Ways to Own Your Home
When you buy a house, you can title (i.e. own) your home in different ways, but each has its own advantages – and disadvantages that you, as a homeowner, should know. You can own the home in your name, with your spouse, or with someone(s) else. Here I shall discuss the pluses and minuses of when more than one person owns a home. When you own the home with another person and you each own 100% of the home, we call that joint ownership. Owning your home with your spouse (tenants by the entireties) is a form of joint ownership. When you own 75% of the home and someone else owns the other 25%, for example, that is known as owning the property as tenants in common. Each of these forms of ownership has drawbacks. First, if you own the home jointly with someone, the home is subject to creditors of either party. So, if your friend gets into a car accident, is sued and loses, the winner of that lawsuit might be able to force a sale of that home. Also, all of the owners have to agree to any proposed use of the property. Second, if all of the owners pass away then the house will go through probate. Probate is a lengthy process (at least nine months in Maryland) where creditors or unhappy friends/family can sue your estate. Additionally, the person in charge of your estate has lots of confusing paperwork to complete and file with the court under tight deadlines all while grieving over your passing.
What can you do to avoid these problems?
Consider a Trust
A trust is very similar to a Limited Liability Company (LLC) or a corporation. The trust is simply a way of holding assets and determining what happens to those assets in the future. Usually, the trust is designed so that children, loved ones, or a charity will benefit from the assets in the trust at some point in the future. The trust is managed by a trustee, who is usually the initial creator of the trust.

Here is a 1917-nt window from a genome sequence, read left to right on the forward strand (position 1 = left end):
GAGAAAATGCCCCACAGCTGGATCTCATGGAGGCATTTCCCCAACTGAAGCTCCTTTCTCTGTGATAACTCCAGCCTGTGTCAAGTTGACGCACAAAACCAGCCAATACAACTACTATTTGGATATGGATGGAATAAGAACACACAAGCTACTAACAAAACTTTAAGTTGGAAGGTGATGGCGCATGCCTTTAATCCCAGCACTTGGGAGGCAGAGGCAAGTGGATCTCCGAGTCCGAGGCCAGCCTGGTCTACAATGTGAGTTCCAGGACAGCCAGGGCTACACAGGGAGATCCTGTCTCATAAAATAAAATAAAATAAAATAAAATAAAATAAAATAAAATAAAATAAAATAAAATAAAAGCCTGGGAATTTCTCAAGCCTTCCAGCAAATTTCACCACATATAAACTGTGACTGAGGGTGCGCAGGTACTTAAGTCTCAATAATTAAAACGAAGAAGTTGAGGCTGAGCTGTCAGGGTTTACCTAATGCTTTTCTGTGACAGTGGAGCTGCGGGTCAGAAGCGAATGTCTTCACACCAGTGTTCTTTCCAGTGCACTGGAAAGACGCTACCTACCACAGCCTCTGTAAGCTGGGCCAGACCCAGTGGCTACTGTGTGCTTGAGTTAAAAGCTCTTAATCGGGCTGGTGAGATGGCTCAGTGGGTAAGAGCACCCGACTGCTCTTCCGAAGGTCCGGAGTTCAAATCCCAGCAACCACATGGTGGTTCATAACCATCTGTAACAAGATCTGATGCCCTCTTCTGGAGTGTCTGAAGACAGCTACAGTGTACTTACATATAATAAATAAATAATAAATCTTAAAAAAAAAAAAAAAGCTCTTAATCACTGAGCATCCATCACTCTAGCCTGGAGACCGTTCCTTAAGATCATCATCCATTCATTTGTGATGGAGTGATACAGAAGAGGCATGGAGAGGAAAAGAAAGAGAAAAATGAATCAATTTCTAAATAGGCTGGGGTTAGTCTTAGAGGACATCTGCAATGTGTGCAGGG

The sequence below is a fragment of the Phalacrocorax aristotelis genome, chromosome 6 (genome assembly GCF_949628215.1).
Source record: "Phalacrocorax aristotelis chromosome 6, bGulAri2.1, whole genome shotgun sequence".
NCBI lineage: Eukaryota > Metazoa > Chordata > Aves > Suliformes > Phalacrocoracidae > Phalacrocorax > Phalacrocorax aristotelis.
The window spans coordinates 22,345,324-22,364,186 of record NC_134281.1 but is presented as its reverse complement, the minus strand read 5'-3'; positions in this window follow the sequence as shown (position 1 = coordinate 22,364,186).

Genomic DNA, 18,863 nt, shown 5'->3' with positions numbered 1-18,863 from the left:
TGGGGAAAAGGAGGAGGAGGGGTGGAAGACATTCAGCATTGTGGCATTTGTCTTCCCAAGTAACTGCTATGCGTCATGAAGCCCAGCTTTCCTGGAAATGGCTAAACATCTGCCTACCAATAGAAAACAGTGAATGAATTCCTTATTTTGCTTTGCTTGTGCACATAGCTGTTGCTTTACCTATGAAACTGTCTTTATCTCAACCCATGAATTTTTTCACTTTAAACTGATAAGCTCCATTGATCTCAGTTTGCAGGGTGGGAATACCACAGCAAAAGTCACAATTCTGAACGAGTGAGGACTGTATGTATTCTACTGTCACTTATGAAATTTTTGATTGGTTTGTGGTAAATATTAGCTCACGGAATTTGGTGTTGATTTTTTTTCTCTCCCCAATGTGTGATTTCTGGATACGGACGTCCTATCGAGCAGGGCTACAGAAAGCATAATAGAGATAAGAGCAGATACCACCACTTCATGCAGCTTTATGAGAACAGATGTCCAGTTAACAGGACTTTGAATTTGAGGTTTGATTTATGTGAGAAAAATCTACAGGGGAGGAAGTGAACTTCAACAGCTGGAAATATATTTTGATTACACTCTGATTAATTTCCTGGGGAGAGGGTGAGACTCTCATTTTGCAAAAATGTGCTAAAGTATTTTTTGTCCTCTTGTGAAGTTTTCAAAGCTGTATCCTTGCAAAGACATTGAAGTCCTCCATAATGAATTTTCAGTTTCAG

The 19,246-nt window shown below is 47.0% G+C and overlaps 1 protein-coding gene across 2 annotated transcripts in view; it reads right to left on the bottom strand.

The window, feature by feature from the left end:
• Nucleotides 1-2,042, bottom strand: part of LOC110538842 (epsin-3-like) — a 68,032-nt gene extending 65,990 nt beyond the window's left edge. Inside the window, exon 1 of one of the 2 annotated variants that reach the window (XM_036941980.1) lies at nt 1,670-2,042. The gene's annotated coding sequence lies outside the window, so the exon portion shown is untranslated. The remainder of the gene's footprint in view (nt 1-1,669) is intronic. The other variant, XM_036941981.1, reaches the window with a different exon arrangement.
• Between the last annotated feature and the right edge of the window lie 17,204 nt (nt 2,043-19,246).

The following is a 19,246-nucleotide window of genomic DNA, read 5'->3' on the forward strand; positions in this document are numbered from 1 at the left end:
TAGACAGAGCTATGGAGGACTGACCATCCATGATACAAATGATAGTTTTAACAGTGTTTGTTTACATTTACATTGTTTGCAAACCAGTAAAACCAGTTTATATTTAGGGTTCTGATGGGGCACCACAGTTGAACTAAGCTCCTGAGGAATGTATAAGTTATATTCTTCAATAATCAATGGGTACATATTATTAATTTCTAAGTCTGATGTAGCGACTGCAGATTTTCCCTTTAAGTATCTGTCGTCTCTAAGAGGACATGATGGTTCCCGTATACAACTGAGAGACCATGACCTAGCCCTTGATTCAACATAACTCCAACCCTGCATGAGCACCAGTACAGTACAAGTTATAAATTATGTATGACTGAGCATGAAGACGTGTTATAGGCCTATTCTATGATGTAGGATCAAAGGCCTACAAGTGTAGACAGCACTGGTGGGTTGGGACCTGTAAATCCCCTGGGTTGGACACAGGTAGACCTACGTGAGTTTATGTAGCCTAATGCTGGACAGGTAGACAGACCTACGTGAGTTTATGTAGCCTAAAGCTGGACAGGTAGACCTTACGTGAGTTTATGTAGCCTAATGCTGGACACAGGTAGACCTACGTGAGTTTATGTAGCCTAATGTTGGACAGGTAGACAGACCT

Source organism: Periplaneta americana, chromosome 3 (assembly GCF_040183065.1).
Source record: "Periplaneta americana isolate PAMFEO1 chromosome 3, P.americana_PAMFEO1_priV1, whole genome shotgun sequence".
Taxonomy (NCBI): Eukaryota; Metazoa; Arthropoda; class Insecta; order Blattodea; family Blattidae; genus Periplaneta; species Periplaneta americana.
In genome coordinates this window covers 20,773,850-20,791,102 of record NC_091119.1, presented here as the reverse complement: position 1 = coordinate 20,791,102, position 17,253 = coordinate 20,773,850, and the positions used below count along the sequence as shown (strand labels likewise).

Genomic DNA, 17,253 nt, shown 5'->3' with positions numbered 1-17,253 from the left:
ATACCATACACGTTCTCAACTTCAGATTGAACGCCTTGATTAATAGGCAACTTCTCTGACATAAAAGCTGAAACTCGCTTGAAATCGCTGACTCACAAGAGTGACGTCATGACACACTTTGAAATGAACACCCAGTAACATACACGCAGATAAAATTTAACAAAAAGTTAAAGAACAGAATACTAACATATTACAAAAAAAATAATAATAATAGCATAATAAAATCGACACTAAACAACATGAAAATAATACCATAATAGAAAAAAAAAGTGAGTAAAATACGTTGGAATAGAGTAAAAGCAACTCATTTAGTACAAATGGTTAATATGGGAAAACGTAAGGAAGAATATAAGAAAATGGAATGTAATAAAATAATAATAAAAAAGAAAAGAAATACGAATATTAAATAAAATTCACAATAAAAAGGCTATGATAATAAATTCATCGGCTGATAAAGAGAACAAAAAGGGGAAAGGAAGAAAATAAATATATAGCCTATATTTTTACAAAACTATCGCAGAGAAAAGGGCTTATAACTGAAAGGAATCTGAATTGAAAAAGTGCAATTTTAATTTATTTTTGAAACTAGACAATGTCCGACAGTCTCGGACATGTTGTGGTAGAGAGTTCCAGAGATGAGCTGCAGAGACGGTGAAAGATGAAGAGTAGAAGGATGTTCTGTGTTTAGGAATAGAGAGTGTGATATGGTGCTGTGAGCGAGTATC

You should have your trust own your home because the trust protects the home and your other assets from probate. If the trust is structured properly, you might be able to eliminate capital gains tax on the sale of your home. An additional reason to move your home and other assets into your trust is to ensure that your children or loved ones inherit these assets and do so at the right time. One of the worst things that parents sometimes do is to leave their assets for their kids to receive all at once, and then they inherit when they are too immature to handle those assets.
If you are considering buying a home, you should speak with an attorney who specializes in trusts first so that we can properly establish your trust before you buy the home. Why? Because you are paying for the title company to properly list the owner of the home on your deed. If your trust is established before you buy the home, you can have the title company list your trust as the owner. If you buy the home in your name and then want to put your home into your trust, perhaps five years later, you will have to pay for a deed a second time.
In summary, the best way to own a home is in your trust. Through a trust, you can ensure that your heirs inherit the home at an appropriate time for them. A trust enables you to avoid probate and, in some situations, protect the home against creditors. Please give me a call (240-235-5070) or send me a note (firstname.lastname@example.org) if you would like my law firm to help you find an ideal solution for owning your home.